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Team stress test: how to make a GPU benchmark and not overheat

Team stress test: how to make a GPU benchmark and not overheat

We returned to the blog with a story about the latest release. The UNIGINE team in April released the new Superposition GPU benchmark with VR features. We filled up new cones, invented a couple of dozens of sudden rescue solutions and new technology in 3D graphics.

Inside the post there is a lot of beautiful rendering, several dramas with a technical bias, 4.5 artists, evil Valve moderators, upset AMD, NVIDIA and Intel, and operating room commits. Come on in!

In the beginning there was a demo

We released our first benchmark 10 years ago, in 2007. Then we made the next 3D demo, which turned out to be so demanding that it worked only on top-end video cards at that time, the rest could not cope, slowed down and overheated. They began to think what to do with it? And they decided: since the demo loads the iron so, why not use it? What can it be useful for? So, the first benchmark, Sanctuary, appeared from a by-product, and UNIGINE has another direction. The 2007 graphics are no longer impressive, but cause nostalgia.

Who needs benchmarks and why?

GPU benchmarks have a rather specific, but constant audience. Basic free versions run in tens of millions of copies. Overclockers need them to compete in squeezing performance out of iron. Gamers should evaluate whether their video card will pull the latest hit toy. Iron manufacturers need benchmarks as a “line” that can measure the results of development. For computer shops and repair shops, the benchmark is useful as an output control tool for the stability of a computer assembly. We released the third benchmark (Heaven) in 2009, and it is still used by millions of people around the world.

Why do they need us? Since the benchmark has the task of loading iron to the maximum, we, without any hesitation in money, show the level of graphics that can be done on the UNIGINE engine, and what will become the standard in 3D graphics tomorrow and the day after tomorrow. So benchmarks are also a very clear demonstration of technology, and additional marketing. The most common phrase of customers who came for the engine: “Ah, I know your benchmarks, I have been using them all my life!” However, there is a minus: some people think that the benchmark is just an application on the brake engine (and this is far from the case). We have to explain that the extreme load – this is what is intended.

And thanks to benchmarks, we work closely with manufacturers of graphic processors, so there is always UNIGINE optimization in the video drivers inside your computer. It’s good for everyone: vendors have a reliable performance test, and our developers have access to tomorrow’s hardware. Naturally, there is a fly in the ointment: vendors often hate us. It seems to everyone that on our benchmarks their video cards have poor performance, while the competition is too high. So NVIDIA periodically believes that we sold to AMD, and AMD that we sold to NVIDIA.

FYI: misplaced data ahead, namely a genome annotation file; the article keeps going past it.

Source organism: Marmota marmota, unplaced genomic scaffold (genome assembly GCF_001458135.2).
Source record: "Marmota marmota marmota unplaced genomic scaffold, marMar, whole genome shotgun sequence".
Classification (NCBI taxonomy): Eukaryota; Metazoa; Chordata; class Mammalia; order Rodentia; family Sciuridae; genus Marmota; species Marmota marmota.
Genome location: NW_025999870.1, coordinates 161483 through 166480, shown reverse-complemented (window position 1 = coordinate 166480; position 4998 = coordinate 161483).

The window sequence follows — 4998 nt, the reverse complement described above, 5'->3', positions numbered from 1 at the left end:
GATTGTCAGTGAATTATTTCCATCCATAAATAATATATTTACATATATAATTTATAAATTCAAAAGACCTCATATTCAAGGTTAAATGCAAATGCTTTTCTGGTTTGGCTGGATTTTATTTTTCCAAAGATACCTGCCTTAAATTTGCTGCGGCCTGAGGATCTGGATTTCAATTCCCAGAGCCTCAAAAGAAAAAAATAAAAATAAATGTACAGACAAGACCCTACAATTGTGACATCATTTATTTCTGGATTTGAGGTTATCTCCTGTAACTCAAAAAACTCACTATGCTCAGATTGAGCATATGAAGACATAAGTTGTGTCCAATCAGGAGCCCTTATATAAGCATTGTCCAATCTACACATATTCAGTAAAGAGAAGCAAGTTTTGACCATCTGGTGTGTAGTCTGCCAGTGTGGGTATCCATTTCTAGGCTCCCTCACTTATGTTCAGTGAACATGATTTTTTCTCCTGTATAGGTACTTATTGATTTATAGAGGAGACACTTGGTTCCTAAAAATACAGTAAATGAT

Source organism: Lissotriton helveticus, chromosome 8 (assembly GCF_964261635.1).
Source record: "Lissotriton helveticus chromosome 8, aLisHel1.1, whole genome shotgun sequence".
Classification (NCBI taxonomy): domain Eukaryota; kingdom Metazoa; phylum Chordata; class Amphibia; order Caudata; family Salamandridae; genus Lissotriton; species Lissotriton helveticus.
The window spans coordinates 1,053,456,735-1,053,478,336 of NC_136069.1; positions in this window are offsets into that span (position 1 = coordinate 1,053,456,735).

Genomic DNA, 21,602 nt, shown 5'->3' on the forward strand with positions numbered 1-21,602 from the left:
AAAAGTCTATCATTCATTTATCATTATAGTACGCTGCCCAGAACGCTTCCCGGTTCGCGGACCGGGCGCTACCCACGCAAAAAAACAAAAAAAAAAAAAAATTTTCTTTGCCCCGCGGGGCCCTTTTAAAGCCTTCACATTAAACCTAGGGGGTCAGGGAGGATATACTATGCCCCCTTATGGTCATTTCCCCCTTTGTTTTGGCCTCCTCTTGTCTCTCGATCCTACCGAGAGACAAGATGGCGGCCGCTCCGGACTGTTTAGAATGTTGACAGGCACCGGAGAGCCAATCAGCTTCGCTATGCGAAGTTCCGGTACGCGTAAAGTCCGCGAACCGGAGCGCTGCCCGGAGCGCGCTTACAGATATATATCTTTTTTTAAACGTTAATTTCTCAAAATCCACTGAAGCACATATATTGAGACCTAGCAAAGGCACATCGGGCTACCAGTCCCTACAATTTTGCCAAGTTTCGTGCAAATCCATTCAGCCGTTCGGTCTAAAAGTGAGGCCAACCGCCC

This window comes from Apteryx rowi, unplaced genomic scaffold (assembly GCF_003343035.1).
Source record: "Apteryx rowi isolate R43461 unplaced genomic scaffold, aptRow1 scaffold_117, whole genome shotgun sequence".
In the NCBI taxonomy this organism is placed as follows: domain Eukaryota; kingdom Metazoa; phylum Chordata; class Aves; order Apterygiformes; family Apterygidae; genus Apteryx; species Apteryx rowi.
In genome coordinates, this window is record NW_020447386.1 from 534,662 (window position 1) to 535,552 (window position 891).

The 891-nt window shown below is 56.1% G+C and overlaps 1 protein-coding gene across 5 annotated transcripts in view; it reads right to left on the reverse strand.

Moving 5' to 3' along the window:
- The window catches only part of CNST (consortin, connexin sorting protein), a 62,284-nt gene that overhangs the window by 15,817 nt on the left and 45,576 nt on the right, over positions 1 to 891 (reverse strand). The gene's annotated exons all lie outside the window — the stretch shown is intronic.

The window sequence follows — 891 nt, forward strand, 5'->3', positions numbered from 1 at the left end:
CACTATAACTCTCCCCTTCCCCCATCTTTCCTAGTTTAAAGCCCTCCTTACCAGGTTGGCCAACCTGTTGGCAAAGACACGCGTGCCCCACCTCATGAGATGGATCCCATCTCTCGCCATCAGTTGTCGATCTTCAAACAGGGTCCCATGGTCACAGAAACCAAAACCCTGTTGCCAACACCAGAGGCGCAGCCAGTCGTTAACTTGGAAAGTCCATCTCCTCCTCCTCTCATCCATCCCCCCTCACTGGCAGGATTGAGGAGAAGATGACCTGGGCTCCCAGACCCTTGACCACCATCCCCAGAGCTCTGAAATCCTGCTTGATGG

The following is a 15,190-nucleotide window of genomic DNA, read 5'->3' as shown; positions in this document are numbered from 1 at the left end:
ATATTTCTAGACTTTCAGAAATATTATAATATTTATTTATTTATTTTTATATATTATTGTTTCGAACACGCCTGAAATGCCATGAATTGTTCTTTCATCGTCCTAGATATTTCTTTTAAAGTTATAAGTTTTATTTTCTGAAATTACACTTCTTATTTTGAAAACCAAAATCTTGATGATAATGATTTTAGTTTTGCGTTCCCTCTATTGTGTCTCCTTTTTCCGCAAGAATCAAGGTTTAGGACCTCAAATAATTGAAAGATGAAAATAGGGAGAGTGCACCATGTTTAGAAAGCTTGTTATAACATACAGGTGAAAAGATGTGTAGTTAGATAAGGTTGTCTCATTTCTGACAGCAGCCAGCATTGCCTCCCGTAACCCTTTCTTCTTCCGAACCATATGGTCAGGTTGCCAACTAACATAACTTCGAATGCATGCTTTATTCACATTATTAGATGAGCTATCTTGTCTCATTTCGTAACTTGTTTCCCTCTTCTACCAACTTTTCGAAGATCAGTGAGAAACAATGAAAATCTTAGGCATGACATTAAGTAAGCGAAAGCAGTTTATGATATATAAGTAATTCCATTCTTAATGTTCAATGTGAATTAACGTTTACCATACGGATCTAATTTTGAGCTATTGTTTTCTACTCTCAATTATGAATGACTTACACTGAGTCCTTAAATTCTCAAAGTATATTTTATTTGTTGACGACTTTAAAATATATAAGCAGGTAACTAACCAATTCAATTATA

Conceived the demo, and then it started

The project, which eventually turned into the Superposition benchmark, began in March 2016. We wanted to complement the SDK of the UNIGINE 2 engine with a new interior 3D demo. Why exactly the interior?

We have accumulated many demos with large spaces from horizon to horizon. Therefore, some customers began to perceive UNIGINE 2 exclusively as an engine for planetary-scale scenes. He really does an excellent job with them, but he knows how to make large detailed plans no worse. Here is a project that would show all the capabilities of the engine when working with short-range plans, we as a part of UNIGINE 2 SDK just did not have enough. On the UNIGINE 2 engine, in real time, you can create scenes up to the size of the solar system.

Tube setting

We immediately decided that we did not want to make a modern interior design: too sterile, too visually boring. Yes, beautiful. But with the next licked picture, the eye just slides off: oh, interior, we scroll further.

We were going to make our demo scene want to be examined and studied. To do this, it’s not enough just to fill the space with objects and make a cool render. In order for the room to be interesting to “stay” and examine it carefully, a story should be behind it.

So, the artists needed to come up with a concept and setting. That the room was both unique and recognizable. Since our engine, and even more so benchmarks, are used from Australia to Scandinavia and from Singapore to California, we needed universal images that were understandable in any country and culture. And such that at first glance the fantasy would be played out and ask for supplements.

The first refs for the concept of the future benchmark were collected from films: science fiction and films about prominent scientists of the 20th century.

Cinema visual refs were best suited for an international product: everything made in Hollywood is known to everyone and everywhere. We have already decided that the “room” will be a classroom or laboratory. So the artists revised the sea of ​​films where they study or conduct experiments: from “Edward Scissorhands” and “Flies” to the “Simulation Game”.

The style of scientific laboratories of the 40-50s was most of all hooked on: the boom in the development of science and the romance associated with it, which at the same time appeared as a genius scientist who spent days and nights at work. So we decided on the setting: we are making a classroom-laboratory from the 1950s. A team of artists gathered a rough first scene from the primitives and sat down to create content. Pre-production: outline composition of the scene.